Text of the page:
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Foundation Funding for the Humanities: An Overview of Current and Historical Trends - A Foundation Center Report commissioned by the American Academy of Arts and Sciences

Authors
Loren Renz and Steven Lawrence
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The Foundation Center
Foundation Funding for the Humanities: An Overview of Current and Historical Trends

A Foundation Center Report commissioned by the American Academy of Arts and Sciences

Book Cover Foundation Funding for the Humanities

Authors:
Loren Renz and Steven Lawrence
Contributor:
James Allen Smith
(The Foundation Center and The American Academy of Arts & Sciences, June 2004)

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Press Release

Among the data needed to gauge the health of the humanities in American life is a comprehensive, ongoing measurement of foundation support for humanities research and activities. The Academy partnered with the Foundation Center, which annually tracks U.S. foundation giving, to examine and analyze changes in U.S. foundation support for the humanities between 1992 and 2002. An advisory committee of humanities experts reviewed the Center’s humanities coding practices and developed a broader definition of the humanities, including women’s studies, ethnic studies, and other interdisciplinary fields. Using this broader definition, study participants reviewed and analyzed the Foundation Center’s data. The 2004 resulting report, Foundation Funding for the Humanities: An Overview of Current and Historical Trends, is the most detailed examination available of contemporary trends in U.S. foundation funding across the many humanities subfields and disciplines.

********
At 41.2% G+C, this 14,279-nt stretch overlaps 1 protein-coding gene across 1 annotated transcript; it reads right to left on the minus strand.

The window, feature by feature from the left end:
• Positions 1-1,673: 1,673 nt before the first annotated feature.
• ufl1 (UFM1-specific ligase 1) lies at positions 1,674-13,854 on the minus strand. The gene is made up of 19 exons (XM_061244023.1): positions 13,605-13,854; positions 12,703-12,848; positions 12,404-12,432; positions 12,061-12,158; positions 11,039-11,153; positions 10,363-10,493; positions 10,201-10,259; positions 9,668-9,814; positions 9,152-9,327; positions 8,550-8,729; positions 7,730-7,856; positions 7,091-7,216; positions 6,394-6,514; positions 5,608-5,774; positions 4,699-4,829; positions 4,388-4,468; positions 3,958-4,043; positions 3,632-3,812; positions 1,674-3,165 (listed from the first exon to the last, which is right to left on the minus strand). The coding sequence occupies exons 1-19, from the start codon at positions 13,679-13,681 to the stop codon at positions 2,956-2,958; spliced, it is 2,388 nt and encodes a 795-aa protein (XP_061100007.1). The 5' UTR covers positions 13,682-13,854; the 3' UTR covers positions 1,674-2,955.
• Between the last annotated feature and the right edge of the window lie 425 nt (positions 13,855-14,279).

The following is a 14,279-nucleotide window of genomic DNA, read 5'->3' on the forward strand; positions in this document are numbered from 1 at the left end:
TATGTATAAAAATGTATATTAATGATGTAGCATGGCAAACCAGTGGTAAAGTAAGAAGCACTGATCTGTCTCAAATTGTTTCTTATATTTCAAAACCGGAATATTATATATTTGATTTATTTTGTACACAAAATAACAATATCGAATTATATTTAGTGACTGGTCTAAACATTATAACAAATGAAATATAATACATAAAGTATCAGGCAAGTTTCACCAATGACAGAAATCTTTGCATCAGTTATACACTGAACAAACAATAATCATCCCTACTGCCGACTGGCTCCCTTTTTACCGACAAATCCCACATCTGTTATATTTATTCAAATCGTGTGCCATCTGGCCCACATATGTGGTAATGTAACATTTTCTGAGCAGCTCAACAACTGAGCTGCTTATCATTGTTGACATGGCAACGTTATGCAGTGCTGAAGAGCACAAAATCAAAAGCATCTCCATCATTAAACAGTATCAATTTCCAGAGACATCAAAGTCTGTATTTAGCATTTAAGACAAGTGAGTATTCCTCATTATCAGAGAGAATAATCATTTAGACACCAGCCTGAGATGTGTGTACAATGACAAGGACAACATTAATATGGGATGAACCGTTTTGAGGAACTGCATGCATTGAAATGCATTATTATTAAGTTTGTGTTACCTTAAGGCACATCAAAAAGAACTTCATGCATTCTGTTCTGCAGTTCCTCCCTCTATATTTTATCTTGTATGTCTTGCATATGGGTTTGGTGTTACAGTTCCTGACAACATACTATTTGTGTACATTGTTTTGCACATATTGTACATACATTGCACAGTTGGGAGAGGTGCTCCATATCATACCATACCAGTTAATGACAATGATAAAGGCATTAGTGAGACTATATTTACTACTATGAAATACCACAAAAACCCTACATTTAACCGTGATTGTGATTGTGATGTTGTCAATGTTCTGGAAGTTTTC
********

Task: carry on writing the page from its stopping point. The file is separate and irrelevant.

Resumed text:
The report’s findings show that private foundation giving to the humanities more than doubled between 1992 and 2002, but that this growth in humanities support was smaller than the growth in overall foundation giving during the same period. Another finding is that the share of giving for the humanities slipped from 2.5 percent in the early 1990s to 2.1 percent in 2002. The report also lists the 25 U.S. foundations that gave the most grant support to the humanities in 2002, and the major fields and subfields of the humanities that received the most money.